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THE READING MAN CopyrightŠ Ivan Jones The beach was almost deserted. I had strolled along the cliff edge to the cove from the campsite to watch the tide come in; as fast here as at any point on the English coast. I did not like swimming but even if I had I would not choose to swim in this place. The tide had already turned; high surfers were snatching at the sand. There was a man sitting alone on the beach, with his back against a rock and a straw hat on his head. He had his shoes off and his trousers were rolled up to his knees as though he had been paddling. He was reading a book and was deeply absorbed in it. In the centre of the beach, and dominating it and a little nearer the sea than the reading man, was a big sand castle, a moat dug round it, waiting to be filled. The children who had built it had gone. At first the sea frolicked like a horse, whinnying and snorting foam which crashed up the beach, licking the sand and lashing the rocks. Gradually, it swept to the foot of the castle, filling the moat. Repenting, it backed down the beach, only to be caught up and carried forward again by another thunderous wave. This went on and on, but its pace

quickened with every minute that passed. At last, it rattled and fizzled round the buttresses of the castle eating the sand away like a child munching a soft ice cream. The waves came again and again and soon were sweeping round the castle, tearing at its walls as they slid up to within inches of the reading man. It was one of those hot, May days and I was surprised to find the cove so empty of people. Though not yet high summer, this small inlet often attracted visitors on sunny days. As I watched, the sea spouted, coming in faster and faster; spray rising in plumes. The castle crumbled. I looked out to the horizon; a faint purple haze. The castle was swept away with the next wave. I watched it surge up the beach sniffing and running like a dog on the loose. The tide startled me; it had swung so quickly. An empty sandy beach was now almost full of pounding sea. Where was the reading man? I snapped my attention to where he had been sitting. He was there still. Suddenly the wind and spray from the sea tossed his hat off his head. It skittered along the top of the water and came to rest near to me. But the man just went on reading. The water had washed over his bare feet, over his legs, soaking his trousers. I watched as the water crashed in a wave breaking above his shoulders, soaking the book in his hand, which he now held upright once more. He turned a page. I shouted to him, holding aloft the hat which I had pulled from the water. I thought of going to him, but I was wearing my shoes and trousers and a sweater. And anyway, he knew what was happening and he wasn't trying to help himself one bit. I shouted again more loudly. Still he did not respond. The sea came in again and again getting higher and higher all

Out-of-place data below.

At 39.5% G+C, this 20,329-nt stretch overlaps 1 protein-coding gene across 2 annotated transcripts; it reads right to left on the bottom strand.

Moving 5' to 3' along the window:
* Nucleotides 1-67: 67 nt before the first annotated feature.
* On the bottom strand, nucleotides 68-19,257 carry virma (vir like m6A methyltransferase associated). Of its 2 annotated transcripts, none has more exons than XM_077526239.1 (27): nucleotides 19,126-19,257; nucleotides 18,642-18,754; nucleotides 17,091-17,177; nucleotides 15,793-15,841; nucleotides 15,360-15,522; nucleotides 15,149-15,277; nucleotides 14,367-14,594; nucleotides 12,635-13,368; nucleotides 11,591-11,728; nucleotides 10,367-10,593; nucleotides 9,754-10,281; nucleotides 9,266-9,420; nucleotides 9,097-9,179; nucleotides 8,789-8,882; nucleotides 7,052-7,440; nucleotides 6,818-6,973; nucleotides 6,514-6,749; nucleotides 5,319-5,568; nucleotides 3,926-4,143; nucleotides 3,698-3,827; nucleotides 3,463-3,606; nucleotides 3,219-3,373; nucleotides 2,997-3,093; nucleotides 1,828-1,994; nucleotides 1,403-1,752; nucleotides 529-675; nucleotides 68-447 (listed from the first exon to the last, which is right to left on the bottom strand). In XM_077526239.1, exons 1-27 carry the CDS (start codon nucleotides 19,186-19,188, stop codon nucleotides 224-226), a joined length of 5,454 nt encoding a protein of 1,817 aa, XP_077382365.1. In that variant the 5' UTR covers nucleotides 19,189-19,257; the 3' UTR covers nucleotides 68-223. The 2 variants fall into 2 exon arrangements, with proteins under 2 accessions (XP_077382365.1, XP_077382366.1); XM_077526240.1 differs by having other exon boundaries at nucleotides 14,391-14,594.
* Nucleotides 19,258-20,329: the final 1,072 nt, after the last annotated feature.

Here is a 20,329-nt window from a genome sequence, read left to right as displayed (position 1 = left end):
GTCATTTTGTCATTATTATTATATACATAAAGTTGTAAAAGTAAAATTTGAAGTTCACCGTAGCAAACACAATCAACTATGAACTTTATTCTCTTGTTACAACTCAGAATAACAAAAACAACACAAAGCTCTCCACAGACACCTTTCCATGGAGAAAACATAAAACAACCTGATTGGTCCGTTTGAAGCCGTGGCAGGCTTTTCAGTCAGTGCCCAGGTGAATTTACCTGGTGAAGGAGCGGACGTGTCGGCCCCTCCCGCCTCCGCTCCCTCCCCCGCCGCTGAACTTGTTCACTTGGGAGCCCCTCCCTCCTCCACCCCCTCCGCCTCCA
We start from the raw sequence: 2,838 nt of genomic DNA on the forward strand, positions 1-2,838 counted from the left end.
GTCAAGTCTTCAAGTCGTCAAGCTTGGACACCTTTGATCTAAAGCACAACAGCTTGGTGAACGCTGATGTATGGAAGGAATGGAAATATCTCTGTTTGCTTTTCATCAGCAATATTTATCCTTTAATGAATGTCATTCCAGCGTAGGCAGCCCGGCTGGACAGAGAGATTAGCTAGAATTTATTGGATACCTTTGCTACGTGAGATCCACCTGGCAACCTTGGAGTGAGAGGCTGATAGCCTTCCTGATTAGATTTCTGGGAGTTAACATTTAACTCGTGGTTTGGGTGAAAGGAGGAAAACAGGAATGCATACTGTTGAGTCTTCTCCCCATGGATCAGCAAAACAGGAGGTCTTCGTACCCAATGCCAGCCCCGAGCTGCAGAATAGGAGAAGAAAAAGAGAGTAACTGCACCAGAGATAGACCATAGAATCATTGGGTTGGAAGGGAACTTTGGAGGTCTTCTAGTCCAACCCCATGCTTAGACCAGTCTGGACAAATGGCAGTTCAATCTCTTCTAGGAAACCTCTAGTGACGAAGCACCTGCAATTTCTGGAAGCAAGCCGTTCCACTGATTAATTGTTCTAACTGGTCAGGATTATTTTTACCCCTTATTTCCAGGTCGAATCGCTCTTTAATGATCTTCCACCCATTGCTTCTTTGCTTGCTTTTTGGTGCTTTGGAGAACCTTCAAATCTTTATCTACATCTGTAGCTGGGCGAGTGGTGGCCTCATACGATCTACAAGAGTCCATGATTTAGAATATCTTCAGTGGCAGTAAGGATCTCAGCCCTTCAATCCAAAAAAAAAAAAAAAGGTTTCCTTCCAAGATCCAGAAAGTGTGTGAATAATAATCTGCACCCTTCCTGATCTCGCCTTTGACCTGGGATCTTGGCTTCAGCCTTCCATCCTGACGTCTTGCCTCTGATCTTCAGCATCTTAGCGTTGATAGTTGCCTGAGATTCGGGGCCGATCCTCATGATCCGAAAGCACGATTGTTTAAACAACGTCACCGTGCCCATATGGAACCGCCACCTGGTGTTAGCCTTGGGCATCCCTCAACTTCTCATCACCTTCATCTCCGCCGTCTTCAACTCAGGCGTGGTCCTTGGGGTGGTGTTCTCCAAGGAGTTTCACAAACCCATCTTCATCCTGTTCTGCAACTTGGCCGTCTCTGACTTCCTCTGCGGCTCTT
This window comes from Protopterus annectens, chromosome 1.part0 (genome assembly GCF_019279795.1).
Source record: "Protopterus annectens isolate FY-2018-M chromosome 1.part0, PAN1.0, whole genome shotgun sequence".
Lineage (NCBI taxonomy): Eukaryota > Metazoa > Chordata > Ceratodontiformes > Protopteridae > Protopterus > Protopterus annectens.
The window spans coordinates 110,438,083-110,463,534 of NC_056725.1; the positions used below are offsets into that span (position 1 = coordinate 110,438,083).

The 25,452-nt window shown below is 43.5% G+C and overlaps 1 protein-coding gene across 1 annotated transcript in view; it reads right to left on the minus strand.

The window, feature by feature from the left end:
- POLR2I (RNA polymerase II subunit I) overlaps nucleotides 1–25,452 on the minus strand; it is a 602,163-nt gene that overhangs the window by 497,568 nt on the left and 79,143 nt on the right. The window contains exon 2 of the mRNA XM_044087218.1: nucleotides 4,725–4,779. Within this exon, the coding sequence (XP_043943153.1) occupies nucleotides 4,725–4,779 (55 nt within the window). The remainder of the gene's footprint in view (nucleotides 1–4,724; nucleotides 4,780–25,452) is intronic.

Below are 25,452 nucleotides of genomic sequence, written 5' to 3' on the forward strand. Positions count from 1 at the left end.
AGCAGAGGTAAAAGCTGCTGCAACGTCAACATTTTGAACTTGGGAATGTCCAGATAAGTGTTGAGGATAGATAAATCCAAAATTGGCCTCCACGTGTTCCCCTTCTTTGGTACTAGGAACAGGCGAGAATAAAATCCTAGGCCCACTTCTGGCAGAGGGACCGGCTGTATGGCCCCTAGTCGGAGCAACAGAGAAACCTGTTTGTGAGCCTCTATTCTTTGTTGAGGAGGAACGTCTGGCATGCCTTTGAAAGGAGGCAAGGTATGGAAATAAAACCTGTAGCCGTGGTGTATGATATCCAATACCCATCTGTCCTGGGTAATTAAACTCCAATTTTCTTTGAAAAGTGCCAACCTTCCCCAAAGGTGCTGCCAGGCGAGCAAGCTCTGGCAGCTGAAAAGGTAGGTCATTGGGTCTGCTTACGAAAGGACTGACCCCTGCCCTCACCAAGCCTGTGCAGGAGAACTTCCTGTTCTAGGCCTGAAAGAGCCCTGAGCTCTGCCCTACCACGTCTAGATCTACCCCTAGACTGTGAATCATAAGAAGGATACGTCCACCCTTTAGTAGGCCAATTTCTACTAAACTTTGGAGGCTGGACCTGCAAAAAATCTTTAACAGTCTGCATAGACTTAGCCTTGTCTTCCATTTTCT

the time. Then it surged above his head; and ran towards me splashing my feet, forcing me back onto the sea wall. Again I shouted, turning and looking round to see if anyone else had noticed the reading man. But there was no one else. And now, as I turned to look I saw the great foaming mass of water had completely covered him, so that even as it withdrew, it was impossible to see his head. I screamed, pulling off my shoes and socks. I was going to go in after all to see what could be done. I lowered myself into the water which was freezing cold and full of ferocious energy. I tried to make headway towards the man but I was driven back and just managed to get out of the water before it sucked me under. Now, soaking wet, and gasping I gazed towards where the man had been. Suddenly a hand rose from the water, with the book still held firmly in its grasp. A new series of white-maned waves wrenched it from the hand and it fell. A solitary page was torn out of it and floated like a petal on the surface, bobbing in motion with the tide. I looked at the man's hat where I'd put it on the wall. Then I gaped across the turbulent water. After a few moments I looked down at the man's hat, but as I did so, a seagull swooped down from one of the cliffs and snatched it from the floor. It carried it far out to sea; far, far, far; into the purple horizon it flew. And then I saw a dot fall slowly through the horizon and a white speck rise on the sea, like a splash. Ivan Jones 1977 No part of this work may be downloaded or used in any way without the author's or his agent's written permission.


THE READING MAN - A Story about Drowning, Not Reading and Definitely Not Waving

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